did, how might they order us to compensate for, say, the anticipated
destruction of the entire Arctic ecosystem because of global climate
change, to restore relations with the polar bears and other people and
creatures who depend on that ecosystem? How many polluting power plants
and vehicles would it be fair to sacrifice to make amends?
“SO WHAT WOULD A RADICALLY DIFFERENT law-driven consciousness look
I just watched a 3 bedroom terrace house sell for $985K looked half decent from the front but a woman I spoke with who had been inside said it needed some work. Insanity! This gnaws at my hope for owning a home. I long for a place to put rain water tanks, a lawn-free yard, big garden fed by gray water…don’t get me started!
Then hearing about the sub-prime mortgage fiasco with the sex-scandal red herring and tent cities of newly homeless, victims of a greed-mongering economic system … Leaves me far from wanting to partake in the property game. But renting isn’t going to get me closer to my desire, and ranting ain’t gona change the system! The economy continues on it’s sucicidal path only because the collective “we” participate in it.
I’ve started to imagine what it might be like if we began to voluntarily scale back our consumption, how we could create it in a workable way that is grounded in love & generosity, ensuring all in our communities had what they needed. I was inspired by a colleague who has significantly reduced her families consumption as a response to the dredging of Port Phillip Bay. That kind of link is vital in these times of blind & conspicuous excess. I was so glad to hear of it! Bring it on! It could be the start of something audacious and innovative. but where does it leave my hope for a home of my own? wafting in the creative responses and new ways of being, living, co-habitating…
It came in a large thick paper envelope, stapled shut. It wrapped the images of her funeral. I expected worn pieces of cloth sewn together. To my surprise the patterns so familiar seemed new and the quilt that bound them together felt almost store bought. But I know this memory quilt was made lovingly by the hands of her daughter, my aunt who had brought back her dresses after she died. The fabric from the jacaranda coloured fleece jacket was fashioned in the shape of a bird like the many who fed from the little wooden bird house abundant with seed next to her window. The pink hearts surrounded by squares of gorgeous flower prints, the lilac & cornflower blue checked stripe I remember well. The terry teal patch, once her housecoat. All these squares assembled to bring the presence of my grandma long after she departed this world.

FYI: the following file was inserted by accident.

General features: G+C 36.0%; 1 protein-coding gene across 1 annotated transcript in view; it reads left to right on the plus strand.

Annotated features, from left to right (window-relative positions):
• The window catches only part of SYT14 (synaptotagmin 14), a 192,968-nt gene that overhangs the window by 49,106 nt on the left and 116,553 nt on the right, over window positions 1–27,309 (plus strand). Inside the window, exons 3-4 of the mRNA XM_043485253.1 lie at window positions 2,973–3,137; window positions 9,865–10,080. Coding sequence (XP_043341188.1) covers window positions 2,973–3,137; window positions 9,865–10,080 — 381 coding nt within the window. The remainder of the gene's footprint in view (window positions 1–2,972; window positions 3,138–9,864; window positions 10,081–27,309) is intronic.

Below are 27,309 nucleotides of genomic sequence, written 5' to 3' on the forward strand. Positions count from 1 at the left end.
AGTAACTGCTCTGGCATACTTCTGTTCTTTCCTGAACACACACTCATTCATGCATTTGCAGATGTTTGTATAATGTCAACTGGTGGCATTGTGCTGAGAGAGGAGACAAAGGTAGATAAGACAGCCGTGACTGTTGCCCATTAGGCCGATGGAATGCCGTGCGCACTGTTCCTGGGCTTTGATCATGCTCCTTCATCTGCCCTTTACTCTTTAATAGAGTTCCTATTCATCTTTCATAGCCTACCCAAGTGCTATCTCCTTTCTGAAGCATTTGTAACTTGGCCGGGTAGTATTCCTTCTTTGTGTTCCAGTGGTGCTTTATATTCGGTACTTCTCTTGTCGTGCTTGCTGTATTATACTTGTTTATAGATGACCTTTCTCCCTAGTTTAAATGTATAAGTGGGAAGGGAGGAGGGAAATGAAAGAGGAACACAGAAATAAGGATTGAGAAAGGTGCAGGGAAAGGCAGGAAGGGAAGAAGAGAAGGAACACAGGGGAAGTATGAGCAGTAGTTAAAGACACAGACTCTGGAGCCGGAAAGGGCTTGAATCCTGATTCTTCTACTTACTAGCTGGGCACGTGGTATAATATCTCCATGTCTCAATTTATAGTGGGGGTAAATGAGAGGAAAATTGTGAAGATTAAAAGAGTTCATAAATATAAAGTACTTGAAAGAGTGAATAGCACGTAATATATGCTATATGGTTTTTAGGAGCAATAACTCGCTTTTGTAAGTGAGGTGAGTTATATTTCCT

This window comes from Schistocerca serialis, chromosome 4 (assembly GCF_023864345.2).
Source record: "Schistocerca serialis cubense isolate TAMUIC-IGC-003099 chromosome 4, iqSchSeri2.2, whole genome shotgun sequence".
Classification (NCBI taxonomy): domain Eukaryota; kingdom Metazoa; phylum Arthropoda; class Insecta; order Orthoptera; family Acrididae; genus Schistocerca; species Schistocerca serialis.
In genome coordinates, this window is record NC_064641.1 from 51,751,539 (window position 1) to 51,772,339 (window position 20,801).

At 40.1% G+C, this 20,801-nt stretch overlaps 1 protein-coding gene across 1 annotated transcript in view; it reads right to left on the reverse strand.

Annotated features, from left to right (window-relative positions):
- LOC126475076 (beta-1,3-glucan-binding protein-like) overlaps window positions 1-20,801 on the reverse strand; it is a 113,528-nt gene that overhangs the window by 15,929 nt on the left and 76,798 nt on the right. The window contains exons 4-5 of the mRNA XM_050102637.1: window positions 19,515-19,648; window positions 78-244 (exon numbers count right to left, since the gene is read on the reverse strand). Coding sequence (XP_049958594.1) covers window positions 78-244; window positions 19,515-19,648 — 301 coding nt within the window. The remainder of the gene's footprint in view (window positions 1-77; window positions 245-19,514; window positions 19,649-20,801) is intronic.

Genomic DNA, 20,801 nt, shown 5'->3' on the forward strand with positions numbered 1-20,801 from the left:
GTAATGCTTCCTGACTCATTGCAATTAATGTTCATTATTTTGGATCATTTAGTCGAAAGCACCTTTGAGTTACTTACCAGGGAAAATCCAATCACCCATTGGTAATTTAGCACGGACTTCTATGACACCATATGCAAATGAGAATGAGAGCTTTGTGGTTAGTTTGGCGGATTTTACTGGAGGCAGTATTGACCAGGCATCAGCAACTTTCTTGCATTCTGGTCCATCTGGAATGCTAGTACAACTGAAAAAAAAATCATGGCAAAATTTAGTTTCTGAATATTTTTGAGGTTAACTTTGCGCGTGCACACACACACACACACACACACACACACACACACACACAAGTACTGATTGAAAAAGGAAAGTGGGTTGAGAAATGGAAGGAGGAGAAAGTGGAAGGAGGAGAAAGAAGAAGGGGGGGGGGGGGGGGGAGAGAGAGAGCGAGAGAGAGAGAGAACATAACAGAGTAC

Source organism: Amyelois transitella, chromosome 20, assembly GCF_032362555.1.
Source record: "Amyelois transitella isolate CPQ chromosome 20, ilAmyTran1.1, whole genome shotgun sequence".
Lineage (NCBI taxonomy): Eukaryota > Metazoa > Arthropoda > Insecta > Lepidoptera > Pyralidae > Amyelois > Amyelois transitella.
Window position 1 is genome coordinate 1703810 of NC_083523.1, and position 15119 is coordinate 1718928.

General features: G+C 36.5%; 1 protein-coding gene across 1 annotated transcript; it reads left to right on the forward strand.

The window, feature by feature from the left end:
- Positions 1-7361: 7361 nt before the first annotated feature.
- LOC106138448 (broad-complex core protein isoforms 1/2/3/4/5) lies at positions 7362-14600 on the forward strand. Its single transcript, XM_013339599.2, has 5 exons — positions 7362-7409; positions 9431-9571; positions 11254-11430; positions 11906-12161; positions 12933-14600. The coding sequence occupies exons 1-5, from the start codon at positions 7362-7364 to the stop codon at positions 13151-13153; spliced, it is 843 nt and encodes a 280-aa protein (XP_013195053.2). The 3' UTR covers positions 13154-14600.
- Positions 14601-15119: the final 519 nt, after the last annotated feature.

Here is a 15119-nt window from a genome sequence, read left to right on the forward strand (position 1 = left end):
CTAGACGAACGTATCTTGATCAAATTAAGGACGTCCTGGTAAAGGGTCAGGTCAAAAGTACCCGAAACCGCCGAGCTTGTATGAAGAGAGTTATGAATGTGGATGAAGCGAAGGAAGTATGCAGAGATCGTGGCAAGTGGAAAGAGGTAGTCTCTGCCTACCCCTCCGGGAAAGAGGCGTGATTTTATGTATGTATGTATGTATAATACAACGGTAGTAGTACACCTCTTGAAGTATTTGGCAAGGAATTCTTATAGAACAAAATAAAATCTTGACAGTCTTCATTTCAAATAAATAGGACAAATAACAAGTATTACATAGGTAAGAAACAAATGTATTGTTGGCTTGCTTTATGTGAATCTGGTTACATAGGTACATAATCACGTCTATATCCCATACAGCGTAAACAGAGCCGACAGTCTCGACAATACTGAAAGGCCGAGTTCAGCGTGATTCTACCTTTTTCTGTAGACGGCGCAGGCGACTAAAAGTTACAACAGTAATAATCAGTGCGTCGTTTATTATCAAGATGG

I’ve had a bit of a rough time since she died, and then my “grandmother in-law” (cousin’s grandma) died a few weeks later, see earlier blog post. I didn’t anticipate the unexpressed grief that would underly and undermine my well being. I didn’t realise I needed more space to express the impact and be gentle with myself. It was compounded by difficulties at work, and made for some miserable days of feeling like I had to be on guard and deny the emotional vulnerability at my core.
I’m thankful for the people in my life that helped me move through and out of that space. And i’m thankful to marti for this beautiful lap quilt.
It gives me a tangible memento for the grandmothers at my back, supporting me from their new place in the web of life. I imagine Ruth Nichols and Barbara MacAdams standing behind me, supporting me as I move thru life, flanked by all my family, all my relations, my mentors, Joan Yardley, M. Anne Clarke, Rachel Carson, Emma Goldberg… All the beings, frog, banana slug, lynx, quoll, red winged black bird… All composing the living legacy of this moment. My blood that evolved from the oceans, from the priomordial soup. My grandmothers connect me to my ancestors of all beings of all time.
This article asks some important questions about the rise in ‘green labelling’ and has an analysis that i appreciate. It encourages us to face up to the reality of ‘sustainable consumption’ and reminds us that we have the power to influence consumer culture, we can be mindful and conscientious. I highly recommend it. Thankfully it’s not a long one to read!